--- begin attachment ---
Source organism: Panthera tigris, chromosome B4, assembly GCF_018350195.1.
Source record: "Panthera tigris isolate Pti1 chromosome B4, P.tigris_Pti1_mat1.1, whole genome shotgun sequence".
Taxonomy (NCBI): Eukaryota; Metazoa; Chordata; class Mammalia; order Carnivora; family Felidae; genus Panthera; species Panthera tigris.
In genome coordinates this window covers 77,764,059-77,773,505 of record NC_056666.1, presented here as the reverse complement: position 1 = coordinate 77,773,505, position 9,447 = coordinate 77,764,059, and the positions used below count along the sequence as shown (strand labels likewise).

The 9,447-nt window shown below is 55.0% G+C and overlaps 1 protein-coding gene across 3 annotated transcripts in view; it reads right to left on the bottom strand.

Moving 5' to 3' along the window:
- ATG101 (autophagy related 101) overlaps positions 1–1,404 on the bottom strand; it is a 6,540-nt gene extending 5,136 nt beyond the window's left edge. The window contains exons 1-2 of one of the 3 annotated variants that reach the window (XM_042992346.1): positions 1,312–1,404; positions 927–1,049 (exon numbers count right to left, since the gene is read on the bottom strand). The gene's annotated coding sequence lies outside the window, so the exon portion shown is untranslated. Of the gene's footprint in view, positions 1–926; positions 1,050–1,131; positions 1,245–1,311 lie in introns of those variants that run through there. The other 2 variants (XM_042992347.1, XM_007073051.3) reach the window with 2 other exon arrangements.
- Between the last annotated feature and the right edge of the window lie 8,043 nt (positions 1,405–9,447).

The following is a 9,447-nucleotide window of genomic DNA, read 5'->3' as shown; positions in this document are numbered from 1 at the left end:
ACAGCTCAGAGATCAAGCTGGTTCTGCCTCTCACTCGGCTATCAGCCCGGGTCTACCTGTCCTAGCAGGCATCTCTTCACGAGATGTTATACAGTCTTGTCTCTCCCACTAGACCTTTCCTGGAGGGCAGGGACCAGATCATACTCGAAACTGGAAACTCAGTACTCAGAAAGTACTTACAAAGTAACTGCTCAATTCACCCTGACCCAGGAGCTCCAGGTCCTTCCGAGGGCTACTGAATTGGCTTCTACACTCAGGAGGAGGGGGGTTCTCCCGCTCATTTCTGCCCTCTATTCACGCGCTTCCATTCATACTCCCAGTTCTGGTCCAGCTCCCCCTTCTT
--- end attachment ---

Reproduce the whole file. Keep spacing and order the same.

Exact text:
Source organism: Panthera tigris, chromosome B4, assembly GCF_018350195.1.
Source record: "Panthera tigris isolate Pti1 chromosome B4, P.tigris_Pti1_mat1.1, whole genome shotgun sequence".
Taxonomy (NCBI): Eukaryota; Metazoa; Chordata; class Mammalia; order Carnivora; family Felidae; genus Panthera; species Panthera tigris.
In genome coordinates this window covers 77,764,059-77,773,505 of record NC_056666.1, presented here as the reverse complement: position 1 = coordinate 77,773,505, position 9,447 = coordinate 77,764,059, and the positions used below count along the sequence as shown (strand labels likewise).

The 9,447-nt window shown below is 55.0% G+C and overlaps 1 protein-coding gene across 3 annotated transcripts in view; it reads right to left on the bottom strand.

Moving 5' to 3' along the window:
- ATG101 (autophagy related 101) overlaps positions 1–1,404 on the bottom strand; it is a 6,540-nt gene extending 5,136 nt beyond the window's left edge. The window contains exons 1-2 of one of the 3 annotated variants that reach the window (XM_042992346.1): positions 1,312–1,404; positions 927–1,049 (exon numbers count right to left, since the gene is read on the bottom strand). The gene's annotated coding sequence lies outside the window, so the exon portion shown is untranslated. Of the gene's footprint in view, positions 1–926; positions 1,050–1,131; positions 1,245–1,311 lie in introns of those variants that run through there. The other 2 variants (XM_042992347.1, XM_007073051.3) reach the window with 2 other exon arrangements.
- Between the last annotated feature and the right edge of the window lie 8,043 nt (positions 1,405–9,447).

The following is a 9,447-nucleotide window of genomic DNA, read 5'->3' as shown; positions in this document are numbered from 1 at the left end:
ACAGCTCAGAGATCAAGCTGGTTCTGCCTCTCACTCGGCTATCAGCCCGGGTCTACCTGTCCTAGCAGGCATCTCTTCACGAGATGTTATACAGTCTTGTCTCTCCCACTAGACCTTTCCTGGAGGGCAGGGACCAGATCATACTCGAAACTGGAAACTCAGTACTCAGAAAGTACTTACAAAGTAACTGCTCAATTCACCCTGACCCAGGAGCTCCAGGTCCTTCCGAGGGCTACTGAATTGGCTTCTACACTCAGGAGGAGGGGGGTTCTCCCGCTCATTTCTGCCCTCTATTCACGCGCTTCCATTCATACTCCCAGTTCTGGTCCAGCTCCCCCTTCTT